Inducing climate-smart global supply networks: Nature Commentary

February 05, 2014

In a Nature Commentary he proposes a community effort to collect economic data on the new website zeean.net. The aim is to better understand economic flows and to thereby induce a transformation of our supply chains into a stable, climate-smart network that renders our societies less vulnerable to future climate impacts.

"Storms, floods or droughts in one place can have considerable effects all around the world," Levermann explains. "Take for instance the devastating flood in Thailand in 2011: The local impact was calamitous. Its effect on hard-disk production made it also a global event causing a worldwide shortage for months afterwards." Flows of materials, communication and energy, their interactions and market dynamics can be subject to climatic extremes - directly but also indirectly via their supply chains. "If the associated risk and vulnerability to climate impacts is to be included into the planning of companies or public institutions, the first step is to identify the vulnerable bottlenecks of our global supply networks," Levermann says.

Open data and open source algorithms

With the newly launched website zeean.net Levermann aims to kick-start a community effort to generate a global economic networks database of unprecedented comprehensiveness. In order to study the impact of climate extremes, highly detailed information is needed. Similar to the architecture of Wikipedia, any registered and vetted user of zeean.net can enter data about flows between different regional economic sectors, while each piece of information posted will be cross-checked and validated by other users to assess the input quality. The idea is to instigate a community that creates a system of checks-and-balances towards high accuracy of the data. Only open sources will be used and only open source algorithms and analysis tools will be employed to ensure maximum transparency and traceability.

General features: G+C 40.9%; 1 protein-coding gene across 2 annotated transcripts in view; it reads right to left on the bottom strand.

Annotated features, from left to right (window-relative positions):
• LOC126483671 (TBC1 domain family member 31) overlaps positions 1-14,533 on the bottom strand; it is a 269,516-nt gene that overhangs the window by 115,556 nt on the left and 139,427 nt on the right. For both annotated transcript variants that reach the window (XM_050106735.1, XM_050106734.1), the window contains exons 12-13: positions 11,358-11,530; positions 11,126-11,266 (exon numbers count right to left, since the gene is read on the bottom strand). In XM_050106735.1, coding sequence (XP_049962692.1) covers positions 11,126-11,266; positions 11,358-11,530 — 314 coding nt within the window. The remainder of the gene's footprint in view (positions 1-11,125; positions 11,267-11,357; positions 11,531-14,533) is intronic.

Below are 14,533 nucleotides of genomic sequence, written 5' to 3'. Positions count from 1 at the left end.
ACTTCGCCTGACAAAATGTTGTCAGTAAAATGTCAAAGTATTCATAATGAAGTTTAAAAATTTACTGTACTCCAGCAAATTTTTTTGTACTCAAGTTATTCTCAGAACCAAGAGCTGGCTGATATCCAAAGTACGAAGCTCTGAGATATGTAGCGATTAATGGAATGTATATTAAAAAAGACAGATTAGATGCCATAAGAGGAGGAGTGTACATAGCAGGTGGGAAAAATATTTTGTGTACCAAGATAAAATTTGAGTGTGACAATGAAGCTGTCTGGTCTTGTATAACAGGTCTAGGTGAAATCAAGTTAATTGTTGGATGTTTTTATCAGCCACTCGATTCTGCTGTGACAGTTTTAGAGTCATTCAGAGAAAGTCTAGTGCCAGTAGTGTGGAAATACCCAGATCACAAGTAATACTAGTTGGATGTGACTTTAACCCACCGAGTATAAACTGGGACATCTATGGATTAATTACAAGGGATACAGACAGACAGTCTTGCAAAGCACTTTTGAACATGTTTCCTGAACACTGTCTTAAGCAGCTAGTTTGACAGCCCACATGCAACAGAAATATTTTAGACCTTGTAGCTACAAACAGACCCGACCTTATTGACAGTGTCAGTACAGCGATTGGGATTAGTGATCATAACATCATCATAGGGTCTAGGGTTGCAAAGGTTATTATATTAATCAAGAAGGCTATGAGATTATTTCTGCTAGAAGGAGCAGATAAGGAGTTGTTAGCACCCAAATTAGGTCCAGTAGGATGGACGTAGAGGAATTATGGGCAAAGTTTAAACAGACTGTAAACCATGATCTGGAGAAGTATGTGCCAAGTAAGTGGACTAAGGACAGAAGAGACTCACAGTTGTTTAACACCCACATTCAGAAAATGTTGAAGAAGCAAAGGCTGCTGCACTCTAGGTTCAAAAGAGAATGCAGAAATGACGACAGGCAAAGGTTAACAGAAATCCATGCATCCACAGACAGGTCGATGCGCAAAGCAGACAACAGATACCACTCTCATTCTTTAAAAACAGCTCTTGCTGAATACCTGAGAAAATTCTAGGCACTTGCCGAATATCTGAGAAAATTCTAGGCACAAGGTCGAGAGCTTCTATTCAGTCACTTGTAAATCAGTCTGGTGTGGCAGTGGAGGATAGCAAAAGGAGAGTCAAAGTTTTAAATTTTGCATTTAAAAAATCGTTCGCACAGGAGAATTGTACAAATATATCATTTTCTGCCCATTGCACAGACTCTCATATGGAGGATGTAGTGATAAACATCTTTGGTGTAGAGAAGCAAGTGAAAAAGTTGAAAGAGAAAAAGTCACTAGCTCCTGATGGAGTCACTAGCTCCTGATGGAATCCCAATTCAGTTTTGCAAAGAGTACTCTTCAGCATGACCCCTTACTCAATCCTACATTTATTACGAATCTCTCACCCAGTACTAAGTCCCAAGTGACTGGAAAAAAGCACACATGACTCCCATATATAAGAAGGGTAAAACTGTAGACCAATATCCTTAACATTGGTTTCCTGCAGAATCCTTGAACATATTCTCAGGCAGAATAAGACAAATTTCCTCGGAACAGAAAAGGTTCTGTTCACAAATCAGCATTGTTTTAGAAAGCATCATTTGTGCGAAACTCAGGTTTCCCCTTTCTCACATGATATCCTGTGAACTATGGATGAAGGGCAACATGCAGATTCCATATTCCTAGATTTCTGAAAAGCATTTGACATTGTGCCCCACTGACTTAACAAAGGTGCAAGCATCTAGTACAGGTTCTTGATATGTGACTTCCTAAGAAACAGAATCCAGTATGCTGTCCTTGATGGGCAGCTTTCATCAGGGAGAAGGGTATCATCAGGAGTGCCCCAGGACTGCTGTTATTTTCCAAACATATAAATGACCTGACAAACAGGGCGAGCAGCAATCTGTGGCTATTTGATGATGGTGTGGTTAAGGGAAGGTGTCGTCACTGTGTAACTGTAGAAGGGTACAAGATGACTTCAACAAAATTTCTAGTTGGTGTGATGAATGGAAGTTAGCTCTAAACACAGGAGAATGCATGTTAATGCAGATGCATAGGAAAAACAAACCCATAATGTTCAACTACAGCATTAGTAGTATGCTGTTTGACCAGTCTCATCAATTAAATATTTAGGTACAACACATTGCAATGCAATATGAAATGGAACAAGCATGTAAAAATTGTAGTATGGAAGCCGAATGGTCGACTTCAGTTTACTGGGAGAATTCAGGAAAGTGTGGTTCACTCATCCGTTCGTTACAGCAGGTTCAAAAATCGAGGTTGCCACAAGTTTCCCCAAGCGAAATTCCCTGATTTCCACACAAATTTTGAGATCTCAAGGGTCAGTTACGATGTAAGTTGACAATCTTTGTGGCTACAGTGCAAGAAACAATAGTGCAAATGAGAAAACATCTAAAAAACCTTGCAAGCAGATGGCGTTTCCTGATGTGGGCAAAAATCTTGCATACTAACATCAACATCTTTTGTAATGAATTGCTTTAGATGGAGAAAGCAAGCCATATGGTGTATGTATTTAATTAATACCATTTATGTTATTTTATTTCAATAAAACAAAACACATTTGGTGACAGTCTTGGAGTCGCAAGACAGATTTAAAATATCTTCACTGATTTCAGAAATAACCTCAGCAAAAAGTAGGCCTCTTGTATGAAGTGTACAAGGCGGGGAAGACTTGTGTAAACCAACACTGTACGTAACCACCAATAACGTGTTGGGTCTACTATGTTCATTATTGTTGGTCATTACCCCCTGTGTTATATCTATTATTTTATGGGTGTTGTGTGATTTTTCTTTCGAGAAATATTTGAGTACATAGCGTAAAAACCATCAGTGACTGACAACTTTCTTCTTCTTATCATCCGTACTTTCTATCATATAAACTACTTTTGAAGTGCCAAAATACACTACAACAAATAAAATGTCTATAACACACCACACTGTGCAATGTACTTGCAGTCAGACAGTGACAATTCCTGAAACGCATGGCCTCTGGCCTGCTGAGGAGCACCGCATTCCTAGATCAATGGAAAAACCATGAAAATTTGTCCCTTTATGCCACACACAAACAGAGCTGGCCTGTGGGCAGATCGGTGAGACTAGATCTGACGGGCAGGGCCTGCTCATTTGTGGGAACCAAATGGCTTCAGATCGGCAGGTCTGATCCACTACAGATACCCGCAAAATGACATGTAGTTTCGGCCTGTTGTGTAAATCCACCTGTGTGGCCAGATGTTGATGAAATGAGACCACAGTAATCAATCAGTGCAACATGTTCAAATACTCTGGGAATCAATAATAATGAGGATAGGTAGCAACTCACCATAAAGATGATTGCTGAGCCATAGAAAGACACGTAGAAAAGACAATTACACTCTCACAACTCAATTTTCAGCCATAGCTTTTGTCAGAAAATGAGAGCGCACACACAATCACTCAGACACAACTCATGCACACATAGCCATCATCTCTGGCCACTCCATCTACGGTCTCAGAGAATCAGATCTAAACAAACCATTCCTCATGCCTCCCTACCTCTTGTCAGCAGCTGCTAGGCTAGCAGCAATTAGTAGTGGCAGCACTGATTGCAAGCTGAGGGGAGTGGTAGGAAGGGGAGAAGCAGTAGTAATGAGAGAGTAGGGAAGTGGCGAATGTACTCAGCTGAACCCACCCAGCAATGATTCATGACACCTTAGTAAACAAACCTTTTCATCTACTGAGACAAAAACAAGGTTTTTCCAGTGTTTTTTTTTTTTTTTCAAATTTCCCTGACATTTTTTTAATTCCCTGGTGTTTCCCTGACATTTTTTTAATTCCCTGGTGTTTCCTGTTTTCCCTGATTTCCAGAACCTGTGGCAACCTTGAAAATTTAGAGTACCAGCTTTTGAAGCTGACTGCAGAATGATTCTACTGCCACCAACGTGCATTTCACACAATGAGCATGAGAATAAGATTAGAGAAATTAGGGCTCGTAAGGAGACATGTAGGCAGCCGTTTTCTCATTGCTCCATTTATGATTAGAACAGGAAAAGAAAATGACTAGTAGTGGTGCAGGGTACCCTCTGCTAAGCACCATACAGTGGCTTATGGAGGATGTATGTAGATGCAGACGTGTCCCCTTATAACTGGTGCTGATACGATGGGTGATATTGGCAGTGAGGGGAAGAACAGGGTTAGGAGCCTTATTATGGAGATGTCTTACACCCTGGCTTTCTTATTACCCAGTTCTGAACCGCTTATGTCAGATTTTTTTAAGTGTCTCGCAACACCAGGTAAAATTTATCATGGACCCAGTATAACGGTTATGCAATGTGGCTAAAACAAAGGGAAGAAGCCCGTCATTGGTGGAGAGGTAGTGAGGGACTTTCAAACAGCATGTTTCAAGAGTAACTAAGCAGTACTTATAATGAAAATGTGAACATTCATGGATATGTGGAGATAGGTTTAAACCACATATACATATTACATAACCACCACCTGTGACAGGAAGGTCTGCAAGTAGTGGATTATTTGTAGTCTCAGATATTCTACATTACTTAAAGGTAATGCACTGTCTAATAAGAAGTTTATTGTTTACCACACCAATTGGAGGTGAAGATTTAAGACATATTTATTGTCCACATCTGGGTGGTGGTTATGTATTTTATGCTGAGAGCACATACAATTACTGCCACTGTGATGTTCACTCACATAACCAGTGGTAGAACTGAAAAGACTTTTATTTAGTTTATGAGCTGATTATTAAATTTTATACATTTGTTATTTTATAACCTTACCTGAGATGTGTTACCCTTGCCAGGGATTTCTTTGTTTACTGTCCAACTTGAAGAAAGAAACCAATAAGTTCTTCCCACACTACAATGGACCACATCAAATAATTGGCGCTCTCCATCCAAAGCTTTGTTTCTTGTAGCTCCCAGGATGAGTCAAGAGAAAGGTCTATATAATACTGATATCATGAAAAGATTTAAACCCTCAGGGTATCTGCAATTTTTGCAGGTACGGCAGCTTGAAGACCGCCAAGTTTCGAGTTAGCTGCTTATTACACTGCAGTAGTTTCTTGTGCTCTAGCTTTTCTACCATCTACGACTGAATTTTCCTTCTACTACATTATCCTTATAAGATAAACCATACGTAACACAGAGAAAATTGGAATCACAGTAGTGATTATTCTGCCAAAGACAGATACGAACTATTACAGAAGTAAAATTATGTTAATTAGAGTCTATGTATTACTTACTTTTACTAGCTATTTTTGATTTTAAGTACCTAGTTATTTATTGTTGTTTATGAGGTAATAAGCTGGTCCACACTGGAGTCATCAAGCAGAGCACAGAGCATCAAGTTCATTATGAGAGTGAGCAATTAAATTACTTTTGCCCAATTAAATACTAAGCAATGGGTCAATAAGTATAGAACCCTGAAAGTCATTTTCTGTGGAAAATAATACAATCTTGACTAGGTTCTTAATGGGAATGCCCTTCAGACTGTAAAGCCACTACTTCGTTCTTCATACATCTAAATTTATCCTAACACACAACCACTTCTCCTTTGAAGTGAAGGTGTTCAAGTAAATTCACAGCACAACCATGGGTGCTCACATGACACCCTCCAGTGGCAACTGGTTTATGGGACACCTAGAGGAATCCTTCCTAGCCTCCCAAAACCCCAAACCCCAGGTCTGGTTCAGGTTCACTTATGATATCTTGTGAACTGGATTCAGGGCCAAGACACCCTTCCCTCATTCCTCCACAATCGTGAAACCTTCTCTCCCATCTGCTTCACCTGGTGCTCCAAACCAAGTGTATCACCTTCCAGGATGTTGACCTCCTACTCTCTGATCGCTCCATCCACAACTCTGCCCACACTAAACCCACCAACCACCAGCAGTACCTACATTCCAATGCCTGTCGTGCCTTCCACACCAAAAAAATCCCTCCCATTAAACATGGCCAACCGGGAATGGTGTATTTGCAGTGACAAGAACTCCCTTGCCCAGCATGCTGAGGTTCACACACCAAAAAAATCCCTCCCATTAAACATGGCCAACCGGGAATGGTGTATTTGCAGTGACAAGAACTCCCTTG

So far, only few research groups around the world compile and use supply chain data. Zeean.net will built on the work of Australian researchers from the University of Sydney, providing information on economic flows between 26 sectors in 186 regions of the world during the past 23 years. With each piece of valid information added, zeean.net will become more accurate and comprehensive, while users see a network evolving that depicts the connectivity of supply chains and enables to identify fragile links. Eventually, the economic data is to be combined with probability assessments of future climate extremes from global and regional climate impact models.

"Our growing insight into climatic extremes needs to be complemented with increasing knowledge about the flows of resources, goods, energy and information that keep our societies running", Levermann says. "Making this information public might induce self-organized dynamics in our global supply network and will hopefully make our economies more resilient against future climate extremes."
-end-